In April more than a thousand climate change activists were arrested during ten days of apparently non-violent direct action in London, organised by Extinction Rebellion. Scotland Yard, under intense pressure to break up the protests, released a document stating that ‘we have been asked why we are not using tactics such as containment, physically and forcibly stopping the protesters from moving around. The simple answer is we have no legal basis to do so.’ Many of those arrested have been released, but 69 – so far – have been charged and await trial. The right to protest cannot be symbolic: it is not meaningful if no one hears it, no one sees it, and no one is disrupted by it. We wait to see how the courts will react.

26 April

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Vol. 41 No. 11 · 6 June 2019

In her article about the right to protest, Rosa Curling writes that quia timet injunctions, which restrain a threatened or anticipated legal wrong, rather than one that has already taken place, were introduced in 2003, to prevent leaks from the fifth Harry Potter book, copies of which had been stolen from the printer (LRB, 9 May). There are in fact reported cases of such injunctions in the 19th and early 20th centuries where judges quoted the second part of Sir Edward Coke’s mid-17th-century Institutes of the Lawes of England: ‘preventing justice excelleth punishing justice.’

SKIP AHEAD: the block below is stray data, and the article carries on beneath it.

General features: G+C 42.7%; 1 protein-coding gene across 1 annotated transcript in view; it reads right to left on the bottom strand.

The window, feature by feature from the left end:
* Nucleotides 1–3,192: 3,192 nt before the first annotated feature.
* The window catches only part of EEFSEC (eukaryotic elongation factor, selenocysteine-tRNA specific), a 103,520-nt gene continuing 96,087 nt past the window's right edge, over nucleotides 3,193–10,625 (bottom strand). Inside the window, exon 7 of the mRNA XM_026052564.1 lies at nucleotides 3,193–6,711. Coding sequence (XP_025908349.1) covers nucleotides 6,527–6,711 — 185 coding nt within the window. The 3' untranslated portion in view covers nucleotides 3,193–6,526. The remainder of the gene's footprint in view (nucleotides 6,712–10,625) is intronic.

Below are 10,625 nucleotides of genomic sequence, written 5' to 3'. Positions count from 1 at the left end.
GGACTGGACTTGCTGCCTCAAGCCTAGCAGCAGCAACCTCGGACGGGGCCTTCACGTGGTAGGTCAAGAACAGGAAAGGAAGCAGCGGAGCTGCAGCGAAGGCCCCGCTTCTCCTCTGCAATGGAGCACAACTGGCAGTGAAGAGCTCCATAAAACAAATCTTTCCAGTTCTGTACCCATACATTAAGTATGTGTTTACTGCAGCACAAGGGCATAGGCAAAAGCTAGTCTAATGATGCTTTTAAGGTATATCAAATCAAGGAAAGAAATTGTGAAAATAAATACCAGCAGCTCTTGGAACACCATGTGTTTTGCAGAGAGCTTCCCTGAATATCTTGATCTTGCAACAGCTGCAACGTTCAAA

The novelty of the Harry Potter case was that the quia timet injunction was made against ‘persons unknown’ – i.e. persons who can’t be identified at the time the injunction is sought, but can be defined by other words of description. It requires a bit of philosophical chicanery, but the general idea is that ‘persons unknown’ do not exist as defendants to the injunction until they have committed a breach of it – fitting in a case dealing with a book about magic and wizardry.

In 1991 Parliament had legislated to allow local planning authorities to seek injunctions against ‘persons unknown’ in order to prevent unauthorised development. The last time I obtained one in court I was acting for a local council against a defendant who was threatening to chop down protected trees in the green belt. The defendant threw a jug of water at me in the Royal Courts of Justice, although he had the courtesy to wait until the judge had left the courtroom.

Matthew Fraser
London EC4